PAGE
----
PET/CT and MRI are not yet established as a standard for diagnosis and disease evaluation, as concerns have arisen due to heterogeneity of visual criteria and inconsistency in interpretation of results . In current practice, the PET/CT can be employed in patients presenting with solitary plasmacytomas where the clinical suspicion for systemic disease is high, or when patients are relapsing biochemically but bone marrow biopsy provides ambiguous results. The use of MRI and PET/CT is presently limited to clinical investigations, partly due to the economic implications of broader usage in clinical practice. These concerns may be alleviated may be in the future with development of more efficient and cost-effective technologies.
4. Conclusion and future directions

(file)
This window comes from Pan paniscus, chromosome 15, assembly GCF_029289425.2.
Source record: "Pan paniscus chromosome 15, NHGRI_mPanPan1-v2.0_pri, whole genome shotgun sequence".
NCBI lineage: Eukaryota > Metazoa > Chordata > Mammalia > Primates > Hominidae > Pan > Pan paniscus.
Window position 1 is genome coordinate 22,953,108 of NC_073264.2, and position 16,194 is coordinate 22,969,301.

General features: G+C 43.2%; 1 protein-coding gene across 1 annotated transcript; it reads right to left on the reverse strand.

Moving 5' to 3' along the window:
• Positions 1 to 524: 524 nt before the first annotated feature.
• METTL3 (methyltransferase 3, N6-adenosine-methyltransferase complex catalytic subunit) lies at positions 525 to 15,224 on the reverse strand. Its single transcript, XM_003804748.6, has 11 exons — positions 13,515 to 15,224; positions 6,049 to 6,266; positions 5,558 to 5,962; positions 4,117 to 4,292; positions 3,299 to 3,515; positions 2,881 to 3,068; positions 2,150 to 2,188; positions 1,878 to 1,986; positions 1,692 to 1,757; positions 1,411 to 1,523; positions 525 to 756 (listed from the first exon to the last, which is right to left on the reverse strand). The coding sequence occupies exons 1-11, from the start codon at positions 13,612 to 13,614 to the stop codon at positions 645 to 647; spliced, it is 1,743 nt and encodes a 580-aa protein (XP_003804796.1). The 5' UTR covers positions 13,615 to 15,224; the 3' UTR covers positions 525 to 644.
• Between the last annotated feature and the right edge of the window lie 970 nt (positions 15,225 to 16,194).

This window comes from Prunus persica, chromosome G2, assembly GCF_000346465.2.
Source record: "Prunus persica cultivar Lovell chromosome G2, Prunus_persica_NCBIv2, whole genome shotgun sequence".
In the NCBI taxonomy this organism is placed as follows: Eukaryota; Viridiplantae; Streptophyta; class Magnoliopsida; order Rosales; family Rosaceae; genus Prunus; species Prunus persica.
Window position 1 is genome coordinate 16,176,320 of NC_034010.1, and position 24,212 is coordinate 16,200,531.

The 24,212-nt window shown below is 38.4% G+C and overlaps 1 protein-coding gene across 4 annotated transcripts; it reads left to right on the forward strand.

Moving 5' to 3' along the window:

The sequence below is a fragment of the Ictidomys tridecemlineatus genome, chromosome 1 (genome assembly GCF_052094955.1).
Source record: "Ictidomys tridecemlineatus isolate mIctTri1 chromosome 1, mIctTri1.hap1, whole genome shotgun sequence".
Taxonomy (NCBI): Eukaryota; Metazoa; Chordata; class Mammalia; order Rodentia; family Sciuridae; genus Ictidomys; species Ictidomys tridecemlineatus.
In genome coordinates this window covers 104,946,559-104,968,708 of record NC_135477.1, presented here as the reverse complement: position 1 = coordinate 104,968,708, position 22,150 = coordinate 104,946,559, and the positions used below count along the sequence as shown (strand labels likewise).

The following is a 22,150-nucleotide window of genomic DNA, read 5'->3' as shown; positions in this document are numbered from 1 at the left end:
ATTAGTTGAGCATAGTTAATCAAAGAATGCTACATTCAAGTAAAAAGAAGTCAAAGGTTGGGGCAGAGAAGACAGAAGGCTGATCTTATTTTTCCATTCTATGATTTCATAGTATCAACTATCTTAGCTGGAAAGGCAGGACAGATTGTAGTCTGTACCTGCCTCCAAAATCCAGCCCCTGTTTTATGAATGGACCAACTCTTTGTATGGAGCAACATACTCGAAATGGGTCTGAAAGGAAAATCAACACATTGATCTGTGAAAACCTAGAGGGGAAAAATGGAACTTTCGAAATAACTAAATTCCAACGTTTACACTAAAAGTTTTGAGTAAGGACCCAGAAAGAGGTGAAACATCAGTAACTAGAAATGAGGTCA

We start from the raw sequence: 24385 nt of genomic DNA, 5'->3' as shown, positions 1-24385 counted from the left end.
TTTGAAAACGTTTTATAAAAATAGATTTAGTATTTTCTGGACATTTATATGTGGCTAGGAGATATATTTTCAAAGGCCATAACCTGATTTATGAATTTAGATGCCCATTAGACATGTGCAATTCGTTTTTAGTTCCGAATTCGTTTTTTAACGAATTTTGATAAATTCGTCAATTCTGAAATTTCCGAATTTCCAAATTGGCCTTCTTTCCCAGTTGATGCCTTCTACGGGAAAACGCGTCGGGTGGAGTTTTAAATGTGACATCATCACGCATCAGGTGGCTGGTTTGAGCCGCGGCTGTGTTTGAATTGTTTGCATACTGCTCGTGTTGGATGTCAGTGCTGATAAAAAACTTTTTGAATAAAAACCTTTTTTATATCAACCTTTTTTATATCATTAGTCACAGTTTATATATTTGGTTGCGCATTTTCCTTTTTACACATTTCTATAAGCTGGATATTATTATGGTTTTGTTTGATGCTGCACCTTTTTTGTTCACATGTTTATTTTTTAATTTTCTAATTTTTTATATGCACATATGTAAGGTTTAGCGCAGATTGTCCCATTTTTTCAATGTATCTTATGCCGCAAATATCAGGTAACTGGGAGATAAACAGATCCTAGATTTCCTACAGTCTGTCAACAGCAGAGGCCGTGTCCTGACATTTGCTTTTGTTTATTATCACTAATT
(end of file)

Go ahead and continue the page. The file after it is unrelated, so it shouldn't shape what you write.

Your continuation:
Our understanding of MM has grown many folds over the last 2 decades with a better understanding of the genomic heterogeneity associated with this disease. We are just beginning to combine the clinical and biologic prognostic markers in newly diagnosed multiple myeloma patients in efforts to better stratify patients and choosing appropriate therapies. There are multinational efforts, such as the CoMMpass study, aiming to provide for a comprehensive understanding of the disease in the era of novel agents . With the advances in drug development, we are getting closer to developing a risk-adaptive therapeutic strategy for majority of MM patients. There is a robust pipeline of novel targeted agents on the horizon for MM. It appears that there will be enough effective and tolerable therapeutic agents in the oncologist’s armamentarium that the treatment strategy will take in to account both the clinical and biologic risk factors for a truly personalized medicine experience. The advances in diagnostic and prognostic tools will also provide impetus for a response-adaptive strategy which will likely be incorporated in the therapeutic matrix as the data emerges over the next decade.